Value-based Care Engagement Strategies

Explore how employers can work with their provider and health plan partners to engage employees and families in their health to kickstart value-based care.

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November 29, 2022

This guide details multiple value-based purchasing strategies, along with considerations for employers as they consider implementation.

Note: This resource is intended to be useful both as a standalone document, as well as the seventh part of Business Group on Health’s Value-Based Purchasing Guide. Click the link to access additional parts related to other elements of employer value-based purchasing strategy.

Employers have several plan design and engagement options for encouraging patients to seek care from providers in value-based arrangements. Generally, the more proactive an employer is about steering patients toward providers in value-based arrangements, the more likely they will benefit from improved care from those providers. Employers with highly engaged or incentivized employees will likely find provider partners more willing to contract with them; providers taking on financial risk for cost and quality want as much control as possible over the health care utilization of the patients they’re responsible for. Some of the engagement steps that employers can take include communications, cost sharing and other financial incentives and attribution.

Below are several ways employers can encourage employees to seek care from high- quality providers operating in value-based payment arrangements.

Communications

  • Focus communications to employees on improved health outcomes, access to care, patient experience and the financial benefits of choosing a Center of Excellence (COE) provider, an accountable care organization (ACO) plan, direct primary care practice or other provider operating in a value-based arrangement.
  • Consider utilizing messages coming directly from health care providers. For example, an ACO provider can “welcome” employees into a new high-performance network (HPN) or ACO at the beginning of a partnership, or a COE provider can reach out to employees with a recent diagnosis in their area of expertise about options within their benefits plan to get high- quality care at their facility.
  • Health plans should reiterate this message during open enrollment, within their provider directories and other times throughout the year as appropriate.
  • Where possible, invite providers who participate in value-based care partnerships to local employee health fairs to present on their practice and answer questions. Providers from systems with a great reputation in a given market or nationally can be particularly effective at engaging employees, though reputation should not be a deciding factor in who an employer or health plan contracts with in a value-based arrangement.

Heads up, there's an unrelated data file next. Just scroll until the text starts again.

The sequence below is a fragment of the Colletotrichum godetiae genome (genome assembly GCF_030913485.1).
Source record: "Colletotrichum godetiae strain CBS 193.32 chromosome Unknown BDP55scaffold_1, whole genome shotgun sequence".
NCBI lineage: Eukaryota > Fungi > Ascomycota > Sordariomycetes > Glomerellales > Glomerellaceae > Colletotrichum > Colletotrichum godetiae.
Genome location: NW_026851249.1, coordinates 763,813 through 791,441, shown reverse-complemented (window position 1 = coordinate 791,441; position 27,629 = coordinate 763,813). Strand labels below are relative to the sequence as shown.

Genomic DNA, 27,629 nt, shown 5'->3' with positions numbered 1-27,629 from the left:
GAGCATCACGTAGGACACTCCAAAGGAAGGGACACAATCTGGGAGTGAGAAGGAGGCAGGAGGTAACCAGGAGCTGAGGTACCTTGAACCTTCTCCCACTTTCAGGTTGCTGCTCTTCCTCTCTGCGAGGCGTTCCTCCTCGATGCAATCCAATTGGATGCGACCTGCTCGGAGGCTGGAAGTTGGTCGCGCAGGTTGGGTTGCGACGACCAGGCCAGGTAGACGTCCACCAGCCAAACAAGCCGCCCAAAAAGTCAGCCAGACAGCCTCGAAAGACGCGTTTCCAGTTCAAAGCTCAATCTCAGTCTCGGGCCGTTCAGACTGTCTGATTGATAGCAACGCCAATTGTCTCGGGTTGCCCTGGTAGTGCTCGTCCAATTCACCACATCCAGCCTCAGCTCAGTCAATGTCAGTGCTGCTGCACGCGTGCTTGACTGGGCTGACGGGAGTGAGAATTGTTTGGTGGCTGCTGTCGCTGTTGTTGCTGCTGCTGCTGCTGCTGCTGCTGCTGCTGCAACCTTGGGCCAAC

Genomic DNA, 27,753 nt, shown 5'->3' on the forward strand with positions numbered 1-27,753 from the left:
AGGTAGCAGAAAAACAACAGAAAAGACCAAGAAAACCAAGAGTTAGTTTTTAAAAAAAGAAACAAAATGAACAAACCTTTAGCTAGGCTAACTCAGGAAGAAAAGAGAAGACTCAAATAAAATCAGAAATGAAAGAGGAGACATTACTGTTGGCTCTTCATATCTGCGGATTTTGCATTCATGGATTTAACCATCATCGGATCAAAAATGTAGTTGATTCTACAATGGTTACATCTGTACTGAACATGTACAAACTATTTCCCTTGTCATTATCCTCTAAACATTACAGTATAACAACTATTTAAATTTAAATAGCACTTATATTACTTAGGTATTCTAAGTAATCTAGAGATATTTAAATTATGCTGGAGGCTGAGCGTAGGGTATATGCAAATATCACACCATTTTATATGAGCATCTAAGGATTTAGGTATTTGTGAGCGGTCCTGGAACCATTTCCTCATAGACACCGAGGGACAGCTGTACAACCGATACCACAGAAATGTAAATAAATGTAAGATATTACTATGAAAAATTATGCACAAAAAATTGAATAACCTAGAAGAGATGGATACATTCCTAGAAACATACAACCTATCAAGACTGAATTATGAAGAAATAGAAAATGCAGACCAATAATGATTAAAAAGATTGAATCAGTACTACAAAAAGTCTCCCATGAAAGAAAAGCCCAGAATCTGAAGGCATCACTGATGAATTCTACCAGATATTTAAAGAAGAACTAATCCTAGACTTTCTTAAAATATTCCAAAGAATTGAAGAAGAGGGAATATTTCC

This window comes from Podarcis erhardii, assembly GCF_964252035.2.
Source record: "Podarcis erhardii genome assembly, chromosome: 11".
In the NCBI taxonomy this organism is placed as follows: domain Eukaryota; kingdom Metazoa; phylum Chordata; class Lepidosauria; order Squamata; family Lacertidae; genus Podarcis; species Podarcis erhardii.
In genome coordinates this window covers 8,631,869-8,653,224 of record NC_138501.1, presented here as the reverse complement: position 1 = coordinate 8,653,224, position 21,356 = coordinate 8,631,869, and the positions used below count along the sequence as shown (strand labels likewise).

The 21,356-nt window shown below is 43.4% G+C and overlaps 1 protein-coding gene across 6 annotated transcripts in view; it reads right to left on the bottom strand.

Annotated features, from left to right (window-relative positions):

• Include providers in vendor summits to make direct connections between them and other third-party vendors you work with to encourage cross-referrals.
  • Employers can encourage or require third-party vendors to cross-promote each other’s services, including value-based network plans like ACOs and COEs. Other services include concierge, transparency, employee assistance programs (EAPs) and other vendors an employer contracts with.
  • Precision navigation to value-based providers should focus on employees who can most benefit from these types of arrangements, such as people without a regular source of primary care or those with a chronic condition that could benefit from an ongoing source of effective care.

Financial Incentives

Financial incentives for seeing providers in a value-based care arrangement or choosing a value-based health plan can be used in conjunction with other engagement strategies to help patients understand the value of and benefit from these arrangements.

Incentives to See Providers in Value- Based Arrangements Embedded in a Broader Preferred Provider Organization (PPO)

  • 1 | Place providers participating in value-based arrangements in the preferred cost-sharing tier, or as the only providers in a preferred tier. For health savings account (HSA) compatible plans, members will need to hit their deductible prior to receiving these incentives. For this reason, account-based incentives listed below may be more effective.
  • 2 | Offer health plan options with lower premiums tied to the network of providers participating in value-based arrangements. Exceptions should be made for issues like emergency care, mental health, specialized care and treatment outside a patient’s local market.
  • 3 | Remove cost sharing entirely for patients seeing providers in capitated models like direct primary care

Examples of other financial incentives include:

  • Contributions to HSAs or health reimbursement arrangements (HRAs) for actions like selecting a health plan wrapped around a high-value network, picking a primary care provider in the value-based network or completing their first well-being visit with a provider in the value-based network.
     
Figure 7.1: Encouraging Utilization of COEs

Source: 2023 Large Employers’ Health Care Strategy and Plan Design Survey

  • Lower premiums for people who select a health plan tied to an HPN or ACO.